Leora Connors

Obituary of Leora Connors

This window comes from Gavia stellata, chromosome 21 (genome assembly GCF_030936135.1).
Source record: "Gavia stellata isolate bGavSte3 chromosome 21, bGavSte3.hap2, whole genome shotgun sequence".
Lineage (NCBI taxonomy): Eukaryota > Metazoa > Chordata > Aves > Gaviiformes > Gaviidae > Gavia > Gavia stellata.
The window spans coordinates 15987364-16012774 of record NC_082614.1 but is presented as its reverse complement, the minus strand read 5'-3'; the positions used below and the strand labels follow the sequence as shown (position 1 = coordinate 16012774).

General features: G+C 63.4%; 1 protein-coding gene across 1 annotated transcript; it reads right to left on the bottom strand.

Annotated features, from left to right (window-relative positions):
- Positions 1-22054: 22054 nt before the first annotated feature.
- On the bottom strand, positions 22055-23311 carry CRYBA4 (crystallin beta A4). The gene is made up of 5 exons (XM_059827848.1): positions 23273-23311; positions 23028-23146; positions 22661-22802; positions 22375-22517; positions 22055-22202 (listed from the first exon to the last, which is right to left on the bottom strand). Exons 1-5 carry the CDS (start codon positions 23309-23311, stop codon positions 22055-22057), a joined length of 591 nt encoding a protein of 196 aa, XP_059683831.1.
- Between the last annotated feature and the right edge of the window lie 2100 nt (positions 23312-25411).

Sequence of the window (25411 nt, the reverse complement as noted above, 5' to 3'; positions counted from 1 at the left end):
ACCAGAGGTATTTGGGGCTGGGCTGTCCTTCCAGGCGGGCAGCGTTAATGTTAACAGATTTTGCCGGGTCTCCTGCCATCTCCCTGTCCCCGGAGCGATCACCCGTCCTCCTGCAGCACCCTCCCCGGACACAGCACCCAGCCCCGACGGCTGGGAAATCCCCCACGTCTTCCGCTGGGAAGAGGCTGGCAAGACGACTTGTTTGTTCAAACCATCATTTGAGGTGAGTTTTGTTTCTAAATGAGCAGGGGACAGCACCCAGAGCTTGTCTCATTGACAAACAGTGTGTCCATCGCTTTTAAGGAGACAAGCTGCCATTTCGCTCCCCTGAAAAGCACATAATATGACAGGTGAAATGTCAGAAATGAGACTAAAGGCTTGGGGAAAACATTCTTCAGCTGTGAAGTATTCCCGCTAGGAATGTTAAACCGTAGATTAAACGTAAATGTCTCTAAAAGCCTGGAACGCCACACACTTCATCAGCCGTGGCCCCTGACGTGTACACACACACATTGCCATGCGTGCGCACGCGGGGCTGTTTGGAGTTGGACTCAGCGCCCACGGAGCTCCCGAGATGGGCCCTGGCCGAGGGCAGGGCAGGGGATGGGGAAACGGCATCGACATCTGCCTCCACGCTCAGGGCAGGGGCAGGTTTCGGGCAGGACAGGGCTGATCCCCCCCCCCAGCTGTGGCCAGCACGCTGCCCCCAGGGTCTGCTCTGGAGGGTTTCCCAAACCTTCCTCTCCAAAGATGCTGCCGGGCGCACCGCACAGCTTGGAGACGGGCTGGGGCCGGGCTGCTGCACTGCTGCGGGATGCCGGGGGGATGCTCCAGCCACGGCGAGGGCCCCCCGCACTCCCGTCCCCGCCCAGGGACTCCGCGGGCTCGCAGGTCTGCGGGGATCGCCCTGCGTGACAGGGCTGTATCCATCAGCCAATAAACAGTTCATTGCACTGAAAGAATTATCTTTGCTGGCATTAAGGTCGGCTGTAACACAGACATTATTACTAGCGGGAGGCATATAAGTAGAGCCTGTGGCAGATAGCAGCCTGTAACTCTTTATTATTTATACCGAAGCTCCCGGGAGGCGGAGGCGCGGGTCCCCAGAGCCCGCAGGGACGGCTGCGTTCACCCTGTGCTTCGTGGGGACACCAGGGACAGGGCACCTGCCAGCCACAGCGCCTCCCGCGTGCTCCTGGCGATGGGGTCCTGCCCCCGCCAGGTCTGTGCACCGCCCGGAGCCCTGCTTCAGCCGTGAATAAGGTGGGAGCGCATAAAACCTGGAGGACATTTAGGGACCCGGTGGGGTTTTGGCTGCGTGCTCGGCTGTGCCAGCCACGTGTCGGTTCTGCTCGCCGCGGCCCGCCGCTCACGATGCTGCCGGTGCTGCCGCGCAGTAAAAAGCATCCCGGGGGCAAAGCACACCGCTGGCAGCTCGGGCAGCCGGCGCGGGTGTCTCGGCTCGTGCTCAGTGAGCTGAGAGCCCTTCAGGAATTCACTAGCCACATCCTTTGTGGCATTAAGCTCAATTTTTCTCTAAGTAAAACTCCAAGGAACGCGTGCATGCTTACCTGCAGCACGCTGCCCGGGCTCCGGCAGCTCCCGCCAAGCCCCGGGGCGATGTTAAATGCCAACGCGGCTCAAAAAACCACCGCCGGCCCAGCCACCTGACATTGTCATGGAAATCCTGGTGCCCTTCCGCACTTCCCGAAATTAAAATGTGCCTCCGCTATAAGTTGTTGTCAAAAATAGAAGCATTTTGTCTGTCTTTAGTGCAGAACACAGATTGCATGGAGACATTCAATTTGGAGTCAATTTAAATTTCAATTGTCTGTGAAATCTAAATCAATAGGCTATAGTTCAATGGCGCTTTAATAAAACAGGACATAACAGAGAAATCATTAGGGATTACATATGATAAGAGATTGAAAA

Leora M. Connors, a resident of Burlington for 53 years, passed away after a very brief illness, at the Lahey Clinic Medical Center, on Wednesday, May 29, 2007. She was 77 years old. Leora was born in Malden, the daughter of the late J. Raymond and Mary Dunn. She grew up in Malden and was a graduate of Malden Catholic High School. Over the years, she worked at the First National Bank, and she was also a member of the cafeteria staff at the Pine Glen Elementary School and Burlington High School. Leora was an active member of Saint Margaret’s Church and was a member of the Catholic Daughters. She was an avid reader and enjoyed crafts and knitting. Leora had a wonderful marriage that lasted over 56 years. She was a devoted mother, grandmother, and great grandmother. She was always there for her family and was involved in their lives. Leora attempted to attend every baseball and soccer, school plays, concerts, recitals, graduation, or any other important event in the lives of her children and grandchildren. Leora was the beloved wife of James A. Connors of Burlington. She was the loving mother of Kathleen Connors & her partner Eileen Martin of Topsham, ME, James A. Connors, Jr. & his wife June of Upton, and the late Michael Connors. She was the sister of Raymond Canniff of Revere and the late Norma Nisco. She was the proud grandmother of Amanda, Graham, & Evan Connors, and Cliff & David Martin and great grandmother of Zackery & Gwen Martin. Funeral from the Edward V. Sullivan Funeral Home, 43 Winn St., BURLINGTON (exit 34 off Rt. 128, Woburn side) on Saturday, June 2 at 9 a.m. Followed by a Mass of Christian Burial in St. Margaret’s Church at 10 a.m. Visiting hours Friday from 4-7 p.m. Interment in Chestnut Hill Cemetery, Burlington. Memorials in Leora’s name may be made to Camp Sunshine, 35 Acadia Road, Casco, ME 04015. For Directions, Obituary, & Online register book see www.sullivanfuneralhome.net or www.saintmargaretschurch.net Eulogy by Jim Connors, Jr. Thank you on behalf of my father, Kathy, Eileen, June and I for coming this morning to honor my mother. She was born 77 years ago in Medford Mass to Ray and Mary Canniff and she was given the name Leora Mary. My mother was the oldest of three children. She has a brother Ray and was predeceased by her younger sister Norma. She loved them both dearly. I know little about my mothers early years other than what I have gathered from photos. The one that stands out in my mind is of my mother, as a young girl, in a baseball uniform. I know she didn’t play organized baseball but she was always a fan, particularly of the Red Sox. Like a true fan, she hated the Yankees with a particular dislike for Jorge Posada for some unknown reason. Getting back to her early life, she grew up in Malden and attended Malden Catholic where she met a classmate named Dottie Connors. As you probably have figured out, Dottie introduced my mother to my father who had returned from a 10 year stay in Ireland with that irresistible brogue. After they dated for some time, my father, always the silver tongued devil, swept my mother off her feet with one simple question. “Do you want to be buried with my people?” It is puzzling how she recognized this as a proposal but my mother was a very bright woman. My parents were married September 9th in 1950. This September would have marked their 57th anniversary for those of you still working the math. My sister Kathy was born the following August. In their early days of marriage they lived with my mother’s parents and my mother’s grandfather. My brother Michael was born in 1953 and my parents soon moved to Burlington where they have lived in the same house for 53 years. I was born in 1957 and can end this history lesson and begin my remembrance from a first hand perspective. Ours was a fairly normal upbringing. My mother stayed at home and kept a watchful eye on us. We knew she would be at home or on the front steps of the Breslin’s drinking coffee with her close friend Claire. The normalcy was broken when my brother Mike was diagnosed with Leukemia at the age of 15. My parents went through the next year exchanging the car so my mother could visit Mike in the hospital during the day and my father at night. The times when Mike was home hold great memories. My mother made them special for all of us. Unfortunately, my brother passed away on August 4th, 1969 at the age of 16. It was my mother’s birthday. My mother was supported through this period by friends and family. She considered herself blessed by friendships. She had dear friends that she worked with over the years first at the Pine Glen School and later at Burlington High. Perhaps it was a coincidence that I was in the same schools at that time but then again, perhaps not. When June and I married and we had kids, my mother began the role she was born to fill. Grandma! She hosted many a tea party with Amanda, Graham and Evan. The ritual began with her leading the kids by the hand to Lacacia’s for cookies and ended with an empty sugar jar. She repeated this with Eileen and Kathy’s grandchildren Zach and Gwen many years later with the same results. Cookie crumbs and smiles. She kept every drawing that she received from her grandchildren and recently returned them in manila envelops to their creators. We had Amanda’s drawings out this week along with the tea set. My parent’s attended every birthday party, holiday, baseball game, soccer game, softball game, concert, play and all graduations from nursery school through to college. When Cliff and David were introduced to the family, my parents took special trips with them. Cliff fondly remembers a trip to Fenway park where they saw the Red Sox. My mother remembered and marked every birthday and report card. The good report cards were on the refrigerator and were rewarded with cash. The bad ones were held off but cash was not withheld it was used for encouragement. This was one of the rules that were relaxed as she moved from mother to grandmother. As a matter of fact, I used to say to the kids, I have no idea who this woman is. She would laugh at their mistakes and found it amusing when they acted out. She was a fantastic grandmother and she is deeply missed by her grandchildren. My parents got to see America when they traveled to visit Kathy, Eileen, Cliff and David as Eileen’s job had them living in New York, California, Ohio and Maine. As many of you know, my mother enjoyed eating out at restaurants. Every story she told, no matter if it was what she did that day or the story of some trip that she and my father had taken, started the same way. We had breakfast at, and then she would name the restaurant and what she had eaten. She had no illusions regarding her own cooking. As a matter of fact, when she retired my father began cooking for the two of them. A wise move indeed. My mother had difficulties with health throughout the years. She battled her way back and we were all blessed to have had her at the top of her mental game for the last several years. I am so glad that we all got to see her sense of humor come through again. Our kids were always taken aback by her one liners. Within the past two years she lost her hearing. She didn’t let that stop her as she paraded around with an amplifier in her hand and headphones on so she could catch what was important. Each of her grandchildren was interviewed on a weekly basis. She became quite the investigative reporter. The facts and nothing but the facts. This led to new routines like the 4 day close captioned film festivals with Kathy and Eileen. They would stock up on everything from classics to foreign films and spread them over a long weekends viewing. My mother felt that she was still missing out on some details. We began emailing last year and this helped her to get the information she needed first hand but more importantly to share her feelings more directly. During one email exchange she asked if it was okay that she still called my Jimmy. I said she could call me anything she wanted, Jim, Jimmy or she could call me Ace. She thought that was funny so began to call me Ace in emails and Jimmy when we were face to face. Two weeks ago my father called at 2:30 in the morning and said my mother had a stroke and they were on their way to Lahey Clinic. When I arrived she was in the emergency room being attended by nurses and physicians. The Doctor asked if she new who I was and she said yeh, that’s Ace! Everyone, including my father turned and looked at me with concern on their faces but they were relieved and puzzled when I said she was right. When the room cleared I explained to my father where the name came from and my mother immediately notified him that he was the joker. We concluded that she was the Queen of Hearts and she promptly and repeatedly entertained us with her royal wave. The last 2 weeks have been difficult but, in a strange way, beautiful. We were able to see my mother and share our thoughts with her. Somehow her hearing was better. She understood what we were saying and she communicated clearly. During one exchange she told me that this wasn’t the first time she had experienced paralysis. She said that on the morning of their 50th Anniversary party her legs were not working right. She knew she should say something but she was sure we would have made her go to the hospital to get checked out and she didn’t want to miss the party. She told me once again, what a beautiful party it was and how much she loved it. My mother was half of, and my father would say the better half of, the greatest husband and wife team I know. She told me last Thursday evening how much she loved my father and how he was a great guy who took good care of her. She acknowledged that this was not always easy, as she had been a handful at times, but that he never complained and was always loving and caring. My parents lived out their vows for all to see. For better or worse, in sickness and in health.. They have been an inspiration to June and I and a great roll model for our children. I want to close by sharing words from a plaque in our bedroom that reads: When you come to the edge of all the light you have known and are about to step out into the darkness, Faith is knowing that one of two things will happen: • There will be something to stand on • Or you will be taught how to fly My mother was a woman of deep faith so I’d say right about now she’s learning to fly.